What cause a throbbing?

When you feel a part of your leg or even your eyelid throb and you can even see it, is this a muscle item?
its a body thing.
It's more of a blood thing. The blood is pumping harder through that particular spot and because it's pumping harder you can grain it.
yeah its like a nerve spasm
You may have damaged blood capillary or just nerve impulse going astray. A lot of these nerve impulses can be made by put money on movements or injuries.
Throb as in muscle twitch? Stress can do that.

Throb as in pulsing stomach-ache? Inflammation and swelling.
Blood pulsing around your veins causes throbbing from self pumped around by your heart.
If you injure yourself like a sprain to an ankle you feel it throb due to restricted blood flow.
What you are decribing is a twitch NOT a throb, its a short time ago a spasm in your muscle
trapped guts
Your Health
Causes of Wrist Pain a Throbbing Mystery

Listen to this story... by David Kohn

A appendage typing.

Is the wrist built to handle the tasks of modern life? IStockPhoto (c) 2006

Morning Edition, December 7, 2006 · A year and a partly ago, my wrists exploded.

OK, my wrists didn't really "explode"– but it sure felt that way. I'm a weekly journalist, and whenever I tried to type up a story, I would feel a piercing torment.

Typing just a few words was ample to set off the pain. My wrists tingled and throbbed for hours. And the throbbing never went away completely.

I couldn't stop writing altogether, since I earn my living at the keyboard. So, I tried anti-inflammatory medicine, painkillers and, finally, rest. No luck.

I began using a voice recognition program that translates spoken word into manual. It works, but you have to speak slowly and robotically, which feels silly. And. Slows. Down. Writing.

Looking for backing, I began visiting doctors. One appendage specialist said I had carpal tunnel syndrome, an injury to a nerve that runs through my wrist and supplies electricity to my finger muscles.

Another expert disagreed. He didn't know what I have, but said it was definitely not carpal tunnel.

A third diagnosed the strain as inflamed tendons in my wrists. She tried injecting cortisone -- an anti-inflammatory -- directly into the tendons. It made no difference.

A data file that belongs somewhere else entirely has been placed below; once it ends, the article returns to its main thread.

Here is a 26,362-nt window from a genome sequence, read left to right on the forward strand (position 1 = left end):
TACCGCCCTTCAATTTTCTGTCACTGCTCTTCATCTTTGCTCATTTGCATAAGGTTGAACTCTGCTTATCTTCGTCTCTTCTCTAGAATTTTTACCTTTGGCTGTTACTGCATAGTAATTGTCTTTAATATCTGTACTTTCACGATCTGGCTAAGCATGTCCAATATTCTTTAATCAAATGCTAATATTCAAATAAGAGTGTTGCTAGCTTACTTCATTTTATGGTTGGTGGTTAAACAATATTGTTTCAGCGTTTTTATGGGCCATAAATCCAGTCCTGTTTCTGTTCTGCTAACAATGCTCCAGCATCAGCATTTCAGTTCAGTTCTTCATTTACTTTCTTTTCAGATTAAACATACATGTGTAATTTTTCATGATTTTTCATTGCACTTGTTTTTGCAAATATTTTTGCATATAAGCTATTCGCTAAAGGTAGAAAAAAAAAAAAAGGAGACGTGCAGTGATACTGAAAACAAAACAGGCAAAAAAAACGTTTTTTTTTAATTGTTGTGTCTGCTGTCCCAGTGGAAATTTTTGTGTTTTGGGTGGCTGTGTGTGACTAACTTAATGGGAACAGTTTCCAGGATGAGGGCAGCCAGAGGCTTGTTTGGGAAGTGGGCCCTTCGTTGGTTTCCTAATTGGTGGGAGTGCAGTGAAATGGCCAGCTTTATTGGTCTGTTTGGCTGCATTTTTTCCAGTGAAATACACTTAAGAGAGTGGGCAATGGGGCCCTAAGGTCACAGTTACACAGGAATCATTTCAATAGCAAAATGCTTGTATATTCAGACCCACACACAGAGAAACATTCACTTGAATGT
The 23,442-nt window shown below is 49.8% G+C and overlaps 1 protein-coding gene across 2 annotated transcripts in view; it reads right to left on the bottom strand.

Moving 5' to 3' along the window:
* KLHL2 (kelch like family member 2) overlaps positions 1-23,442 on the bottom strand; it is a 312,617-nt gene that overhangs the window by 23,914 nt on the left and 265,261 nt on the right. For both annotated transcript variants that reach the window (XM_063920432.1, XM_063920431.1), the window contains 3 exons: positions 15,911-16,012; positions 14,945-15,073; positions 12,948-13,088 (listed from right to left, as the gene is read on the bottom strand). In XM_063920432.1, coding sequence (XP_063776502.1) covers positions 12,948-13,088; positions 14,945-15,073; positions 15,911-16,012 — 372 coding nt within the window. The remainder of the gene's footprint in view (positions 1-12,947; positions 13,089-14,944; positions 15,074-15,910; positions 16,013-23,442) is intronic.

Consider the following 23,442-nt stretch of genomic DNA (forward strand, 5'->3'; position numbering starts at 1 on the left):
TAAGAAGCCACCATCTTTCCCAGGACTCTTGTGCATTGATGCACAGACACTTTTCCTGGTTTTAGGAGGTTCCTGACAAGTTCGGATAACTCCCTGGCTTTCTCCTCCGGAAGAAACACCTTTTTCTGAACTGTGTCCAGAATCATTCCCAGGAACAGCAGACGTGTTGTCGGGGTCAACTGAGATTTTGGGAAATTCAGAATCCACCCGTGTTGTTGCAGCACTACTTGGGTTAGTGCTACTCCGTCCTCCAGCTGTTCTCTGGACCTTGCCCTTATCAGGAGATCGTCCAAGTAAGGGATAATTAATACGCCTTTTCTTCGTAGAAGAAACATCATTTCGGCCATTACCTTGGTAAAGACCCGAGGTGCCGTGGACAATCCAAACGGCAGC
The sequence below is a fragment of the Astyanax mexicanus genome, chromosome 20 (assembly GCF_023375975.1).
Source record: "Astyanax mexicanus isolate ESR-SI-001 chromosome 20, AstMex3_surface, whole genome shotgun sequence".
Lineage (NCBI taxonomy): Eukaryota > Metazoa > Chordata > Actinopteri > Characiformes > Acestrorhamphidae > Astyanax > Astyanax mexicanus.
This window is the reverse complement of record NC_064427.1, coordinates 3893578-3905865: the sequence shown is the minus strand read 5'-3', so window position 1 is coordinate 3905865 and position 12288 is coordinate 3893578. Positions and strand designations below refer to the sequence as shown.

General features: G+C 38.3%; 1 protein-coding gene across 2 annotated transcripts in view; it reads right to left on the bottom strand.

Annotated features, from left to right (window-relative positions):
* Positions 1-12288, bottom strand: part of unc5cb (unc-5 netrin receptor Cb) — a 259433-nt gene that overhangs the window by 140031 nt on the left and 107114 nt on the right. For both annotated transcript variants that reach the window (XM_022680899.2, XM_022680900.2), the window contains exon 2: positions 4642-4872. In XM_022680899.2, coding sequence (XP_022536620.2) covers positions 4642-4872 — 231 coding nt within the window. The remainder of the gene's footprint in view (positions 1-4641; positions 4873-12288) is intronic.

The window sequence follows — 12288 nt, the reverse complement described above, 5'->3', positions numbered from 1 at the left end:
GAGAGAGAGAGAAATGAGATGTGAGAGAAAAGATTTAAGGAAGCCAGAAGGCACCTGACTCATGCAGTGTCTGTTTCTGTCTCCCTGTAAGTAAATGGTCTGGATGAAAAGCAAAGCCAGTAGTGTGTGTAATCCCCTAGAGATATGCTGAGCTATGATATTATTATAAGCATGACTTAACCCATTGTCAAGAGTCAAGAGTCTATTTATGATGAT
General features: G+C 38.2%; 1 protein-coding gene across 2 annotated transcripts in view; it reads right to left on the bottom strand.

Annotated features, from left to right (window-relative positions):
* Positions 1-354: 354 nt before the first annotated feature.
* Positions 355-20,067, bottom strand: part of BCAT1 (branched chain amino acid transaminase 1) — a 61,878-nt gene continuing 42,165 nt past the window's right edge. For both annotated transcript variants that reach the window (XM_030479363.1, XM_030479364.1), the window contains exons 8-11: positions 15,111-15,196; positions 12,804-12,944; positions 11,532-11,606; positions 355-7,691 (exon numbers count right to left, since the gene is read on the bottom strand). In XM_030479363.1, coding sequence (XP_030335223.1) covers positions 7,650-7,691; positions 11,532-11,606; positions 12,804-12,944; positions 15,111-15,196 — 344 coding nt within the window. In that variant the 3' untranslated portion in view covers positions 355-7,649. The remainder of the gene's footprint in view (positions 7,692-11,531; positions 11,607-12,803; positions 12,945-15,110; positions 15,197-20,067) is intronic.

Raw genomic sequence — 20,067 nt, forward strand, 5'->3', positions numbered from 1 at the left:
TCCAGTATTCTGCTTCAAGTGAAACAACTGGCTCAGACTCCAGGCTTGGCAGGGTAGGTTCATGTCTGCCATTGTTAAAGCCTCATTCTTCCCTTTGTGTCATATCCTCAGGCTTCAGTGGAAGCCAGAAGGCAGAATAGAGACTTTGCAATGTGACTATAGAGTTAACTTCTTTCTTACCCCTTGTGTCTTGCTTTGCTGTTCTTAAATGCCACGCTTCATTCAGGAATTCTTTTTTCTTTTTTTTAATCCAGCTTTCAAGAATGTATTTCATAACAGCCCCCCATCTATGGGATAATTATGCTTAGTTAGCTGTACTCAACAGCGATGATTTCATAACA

Yet another doctor did an MRI and said my wrists looked completely normal.

But they didn't touch normal. In desperation, I began doing research on my own.

I discovered that millions of Americans hold chronic wrist pain. One study found that as many as five percent of the population may suffer from carpal tunnel syndrome. Every year, between 200,000 and 400,000 of us go through carpal tunnel surgery. And surgery works in the vast majority of cases.

Even so, doctors don't own a good handle on what's in actuality happening inside all these sore wrists. To me, that's the most amazing part. There are almost half a million surgeries a year, but not a soul can really explain the underlying problem.

One of the experts I talked to, Mayo Clinic hand expert Peter Amadio, say he thinks the human wrist isn't designed for modern life.

"We're taking an anatomy that have evolved over hundreds of millions of years," Amadio says, "but not necessarily for the purposes we're putting it to at the moment. The human hand is doing lots of different things, using lots of different positions, and lifting calorific things, doing fine manipulations, a variety of different activities, and so these tissues necessitate to adapt. And it's not unreasonable that the adaptations might go amiss in certain cases.

Amadio also think that many wrist problems start with overly sticky tendons. The wrist contains nine tendons, six bones, two bursa, two nerves and a mass of grisly connective tissue binding it adjectives together. That's a whole lot of moving parts in a tight space.

"The tendons adjectives have a lining, and usually, under the microscope, this lining loving of looks like puff pastry, you know, with adjectives those different layers of dough that you can see, like surrounded by a baklava," Amadio says. "And each of those layer slides on the layer below it as the fingers move, that's the normal arrangement. In patients near carpel tunnel syndrome, all those layers are simply fused, or glued together."

Amadio says once tendons are gummed up, they become gooey and scarred. That creates pressure on the nerve, and cause tingling, throbbing and pain.

Maybe that's my problem: layers of muscle are scraping together too much.

But I'm still going to explore another possibility. Some experts think misery in your wrists and fingers may not have anything to do beside your wrists and fingers. One doctor says wrist pain is recurrently referred from the elbow, the neck, the shoulder -- even the back.

I enjoy an appointment to find out more next month. Until, then I will simply have to speak. Slowly. And. Enunciate.

David Kohn, a medical reporter for the Baltimore Sun, is currently on a Nieman Fellowship at Harvard.

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